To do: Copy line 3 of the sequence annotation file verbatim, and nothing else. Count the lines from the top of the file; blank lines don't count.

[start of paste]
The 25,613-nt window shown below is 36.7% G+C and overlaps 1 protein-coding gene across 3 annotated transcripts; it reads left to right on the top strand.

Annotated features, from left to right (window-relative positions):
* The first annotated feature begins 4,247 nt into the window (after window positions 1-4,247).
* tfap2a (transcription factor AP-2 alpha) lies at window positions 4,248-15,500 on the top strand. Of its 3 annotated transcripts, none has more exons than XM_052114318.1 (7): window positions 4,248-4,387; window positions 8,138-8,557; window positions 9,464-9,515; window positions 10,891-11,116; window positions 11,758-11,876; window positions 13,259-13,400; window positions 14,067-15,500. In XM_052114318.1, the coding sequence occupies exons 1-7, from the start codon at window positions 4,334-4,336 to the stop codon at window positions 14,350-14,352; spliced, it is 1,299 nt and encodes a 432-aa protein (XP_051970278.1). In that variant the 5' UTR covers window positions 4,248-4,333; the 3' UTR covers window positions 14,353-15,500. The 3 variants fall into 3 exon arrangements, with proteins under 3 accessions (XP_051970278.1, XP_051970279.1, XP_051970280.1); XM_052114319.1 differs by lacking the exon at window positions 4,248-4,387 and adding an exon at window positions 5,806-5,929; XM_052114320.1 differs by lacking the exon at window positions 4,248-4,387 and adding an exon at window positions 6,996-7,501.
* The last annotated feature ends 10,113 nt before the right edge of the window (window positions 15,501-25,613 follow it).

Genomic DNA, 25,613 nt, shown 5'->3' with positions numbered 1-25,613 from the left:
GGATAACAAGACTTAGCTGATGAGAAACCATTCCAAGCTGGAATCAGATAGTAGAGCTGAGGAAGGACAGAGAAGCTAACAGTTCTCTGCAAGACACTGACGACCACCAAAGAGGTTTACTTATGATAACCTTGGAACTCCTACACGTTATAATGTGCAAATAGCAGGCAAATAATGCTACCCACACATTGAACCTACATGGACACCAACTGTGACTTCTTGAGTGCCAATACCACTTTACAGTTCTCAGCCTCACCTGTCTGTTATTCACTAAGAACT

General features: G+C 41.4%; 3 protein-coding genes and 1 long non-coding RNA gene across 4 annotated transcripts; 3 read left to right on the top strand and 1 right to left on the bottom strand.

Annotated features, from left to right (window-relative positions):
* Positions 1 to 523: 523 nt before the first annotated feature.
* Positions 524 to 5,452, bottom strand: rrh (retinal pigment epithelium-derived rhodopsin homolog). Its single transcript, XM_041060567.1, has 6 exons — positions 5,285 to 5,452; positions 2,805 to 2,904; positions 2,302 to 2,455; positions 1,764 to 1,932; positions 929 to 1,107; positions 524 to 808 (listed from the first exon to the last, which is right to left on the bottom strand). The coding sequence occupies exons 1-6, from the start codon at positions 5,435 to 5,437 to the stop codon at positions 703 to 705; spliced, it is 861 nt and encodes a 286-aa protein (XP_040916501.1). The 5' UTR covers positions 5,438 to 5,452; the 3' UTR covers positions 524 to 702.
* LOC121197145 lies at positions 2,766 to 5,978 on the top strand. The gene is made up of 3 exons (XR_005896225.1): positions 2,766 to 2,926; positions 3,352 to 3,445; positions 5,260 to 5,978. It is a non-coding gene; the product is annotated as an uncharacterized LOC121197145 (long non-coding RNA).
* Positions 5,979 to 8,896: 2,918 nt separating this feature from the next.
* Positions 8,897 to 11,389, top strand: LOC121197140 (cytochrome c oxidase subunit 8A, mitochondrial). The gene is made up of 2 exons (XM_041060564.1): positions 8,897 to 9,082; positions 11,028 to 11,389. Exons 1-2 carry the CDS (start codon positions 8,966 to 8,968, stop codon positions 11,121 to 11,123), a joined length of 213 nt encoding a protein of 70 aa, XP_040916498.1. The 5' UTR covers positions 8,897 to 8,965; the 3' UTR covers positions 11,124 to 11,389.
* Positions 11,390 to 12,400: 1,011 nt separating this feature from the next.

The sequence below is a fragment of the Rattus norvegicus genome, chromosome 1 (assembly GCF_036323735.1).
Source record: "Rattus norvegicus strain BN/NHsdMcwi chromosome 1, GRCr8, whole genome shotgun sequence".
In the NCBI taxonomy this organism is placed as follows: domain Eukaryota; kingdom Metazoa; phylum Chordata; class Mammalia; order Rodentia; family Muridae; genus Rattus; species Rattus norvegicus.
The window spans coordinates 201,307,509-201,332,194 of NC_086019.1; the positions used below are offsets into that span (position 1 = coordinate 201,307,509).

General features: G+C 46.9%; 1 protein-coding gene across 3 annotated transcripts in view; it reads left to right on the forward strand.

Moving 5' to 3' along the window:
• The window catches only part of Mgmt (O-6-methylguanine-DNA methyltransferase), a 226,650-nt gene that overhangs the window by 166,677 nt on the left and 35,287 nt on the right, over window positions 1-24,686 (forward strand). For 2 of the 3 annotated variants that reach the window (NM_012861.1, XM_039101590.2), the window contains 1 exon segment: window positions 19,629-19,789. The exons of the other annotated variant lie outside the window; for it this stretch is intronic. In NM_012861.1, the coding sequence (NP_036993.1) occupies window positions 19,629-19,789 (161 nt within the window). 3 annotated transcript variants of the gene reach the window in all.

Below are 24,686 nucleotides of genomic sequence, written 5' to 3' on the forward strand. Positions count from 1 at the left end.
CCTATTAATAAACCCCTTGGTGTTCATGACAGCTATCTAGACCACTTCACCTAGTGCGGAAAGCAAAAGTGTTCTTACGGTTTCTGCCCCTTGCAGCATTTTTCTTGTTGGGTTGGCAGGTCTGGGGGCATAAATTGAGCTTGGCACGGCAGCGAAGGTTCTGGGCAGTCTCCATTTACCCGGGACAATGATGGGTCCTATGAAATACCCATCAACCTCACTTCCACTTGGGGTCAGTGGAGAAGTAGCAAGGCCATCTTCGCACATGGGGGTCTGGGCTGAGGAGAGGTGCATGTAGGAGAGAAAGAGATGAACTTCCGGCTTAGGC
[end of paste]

* The first annotated feature begins 4,247 nt into the window (after window positions 1-4,247).